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Iraq on highest alert for terror attacks

world Updated: Aug 28, 2010 17:38 IST

AP
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Iraq's prime minister put his nation on its highest level of alert for terror attacks, warning of plots to sow fear and chaos as the US combat mission in the country formally ends on Tuesday.

The Iraqi security forces who will be left in charge of guarding the nation have been hammered by near-daily bomb attacks, prompting criticism of the government's readiness for the American troop drawdown.

Prime Minister Nouri al-Maliki said on Friday that Iraqi intelligence indicated an al-Qaeda front group and members of Saddam Hussein's outlawed Baath party are collaborating to launch attacks "to create fear and chaos and kill more innocents."

"We direct the Iraqi forces, police and army and other security forces, to take the highest alert and precautionary measures to foil this criminal planning," al-Maliki said in a statement to state-run television.

A senior Iraqi intelligence official said security forces believe suicide bombers have entered the country with plans to strike unspecified targets in Baghdad by month's end. The official did not know how many bombers or where they would attack, and spoke on condition of anonymity because he was not authorised to talk to the media.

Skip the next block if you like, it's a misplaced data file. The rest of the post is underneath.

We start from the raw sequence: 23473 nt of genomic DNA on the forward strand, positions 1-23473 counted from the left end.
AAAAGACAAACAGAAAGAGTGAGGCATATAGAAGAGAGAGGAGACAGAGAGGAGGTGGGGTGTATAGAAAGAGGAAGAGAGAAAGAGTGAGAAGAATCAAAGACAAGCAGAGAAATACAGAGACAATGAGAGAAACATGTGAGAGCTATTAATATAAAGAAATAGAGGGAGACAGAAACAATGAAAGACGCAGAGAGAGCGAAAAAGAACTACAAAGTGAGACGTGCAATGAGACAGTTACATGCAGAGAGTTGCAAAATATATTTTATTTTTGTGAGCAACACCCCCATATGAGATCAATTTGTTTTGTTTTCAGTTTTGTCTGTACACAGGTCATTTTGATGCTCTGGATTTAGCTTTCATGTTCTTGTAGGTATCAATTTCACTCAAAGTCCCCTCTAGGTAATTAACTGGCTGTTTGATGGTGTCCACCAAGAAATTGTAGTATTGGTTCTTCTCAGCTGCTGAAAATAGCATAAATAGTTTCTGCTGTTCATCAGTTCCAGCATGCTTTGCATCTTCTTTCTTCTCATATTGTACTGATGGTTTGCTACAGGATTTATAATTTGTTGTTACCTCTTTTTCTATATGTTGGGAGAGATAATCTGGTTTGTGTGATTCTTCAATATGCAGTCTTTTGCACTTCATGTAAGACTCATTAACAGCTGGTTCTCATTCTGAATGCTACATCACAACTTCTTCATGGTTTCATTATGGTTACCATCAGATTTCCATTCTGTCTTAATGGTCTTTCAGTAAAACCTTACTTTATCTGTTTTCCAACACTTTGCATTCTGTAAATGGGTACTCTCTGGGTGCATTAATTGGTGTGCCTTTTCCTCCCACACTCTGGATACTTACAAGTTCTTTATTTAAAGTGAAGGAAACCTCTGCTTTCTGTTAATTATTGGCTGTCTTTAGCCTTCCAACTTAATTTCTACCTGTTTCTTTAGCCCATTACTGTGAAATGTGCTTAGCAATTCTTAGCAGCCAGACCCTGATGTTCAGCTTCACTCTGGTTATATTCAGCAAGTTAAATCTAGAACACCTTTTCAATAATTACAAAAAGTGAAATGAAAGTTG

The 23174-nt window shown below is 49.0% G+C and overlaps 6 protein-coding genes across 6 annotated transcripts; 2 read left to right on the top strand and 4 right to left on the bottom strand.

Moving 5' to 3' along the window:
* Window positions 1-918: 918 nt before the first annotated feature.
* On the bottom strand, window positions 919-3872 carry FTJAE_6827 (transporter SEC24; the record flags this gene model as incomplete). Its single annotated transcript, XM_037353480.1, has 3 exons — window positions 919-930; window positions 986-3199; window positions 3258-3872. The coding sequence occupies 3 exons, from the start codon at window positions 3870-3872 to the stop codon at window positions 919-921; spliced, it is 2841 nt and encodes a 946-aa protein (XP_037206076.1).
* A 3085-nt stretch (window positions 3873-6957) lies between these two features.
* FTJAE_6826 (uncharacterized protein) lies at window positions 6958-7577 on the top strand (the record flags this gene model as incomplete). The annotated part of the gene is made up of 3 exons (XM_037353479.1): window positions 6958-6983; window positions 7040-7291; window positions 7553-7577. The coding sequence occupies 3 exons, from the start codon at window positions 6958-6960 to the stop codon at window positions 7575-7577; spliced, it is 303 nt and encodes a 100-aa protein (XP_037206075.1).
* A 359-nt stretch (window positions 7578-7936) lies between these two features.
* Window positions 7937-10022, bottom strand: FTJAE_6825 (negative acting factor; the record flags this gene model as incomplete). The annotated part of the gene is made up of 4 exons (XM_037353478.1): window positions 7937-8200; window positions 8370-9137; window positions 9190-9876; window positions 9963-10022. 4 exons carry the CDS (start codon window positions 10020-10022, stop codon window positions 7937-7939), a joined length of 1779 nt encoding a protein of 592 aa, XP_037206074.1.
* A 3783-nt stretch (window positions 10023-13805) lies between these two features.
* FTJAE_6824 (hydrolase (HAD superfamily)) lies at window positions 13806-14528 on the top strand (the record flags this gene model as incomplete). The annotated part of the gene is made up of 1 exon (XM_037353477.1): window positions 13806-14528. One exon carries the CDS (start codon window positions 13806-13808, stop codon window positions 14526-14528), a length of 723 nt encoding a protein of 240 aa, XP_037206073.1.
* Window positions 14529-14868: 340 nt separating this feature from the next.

Al-Maliki said insurgents would try to exploit widespread frustration with years of frequent power outages and problems with other public services by staging riots and attacks on government offices.

"They will also work on taking advantage of some of the crises of services ... to spread chaos," he said.

Hours after the prime minister's remarks, the al-Qaeda-linked Islamic State of Iraq claimed responsibility for more than two dozen bombings and shootings across the nation this week that killed 56 people -- more than half of them Iraqi soldiers and policemen.

In a statement posted on a militant website on Saturday, the group said the coordinated attacks targeted the "headquarters and centres and security barriers for the army and the apostate police."

Insurgents have intensified attacks on Iraqi police and soldiers, making August the deadliest month for Iraqi security personnel in two years: On average, five were killed each day.

US forces have an August 31 deadline for ending combat operations after seven years of war and transitioning to primarily training and advising Iraqi troops. American troops can still go on combat patrols with Iraqi soldiers and police if asked.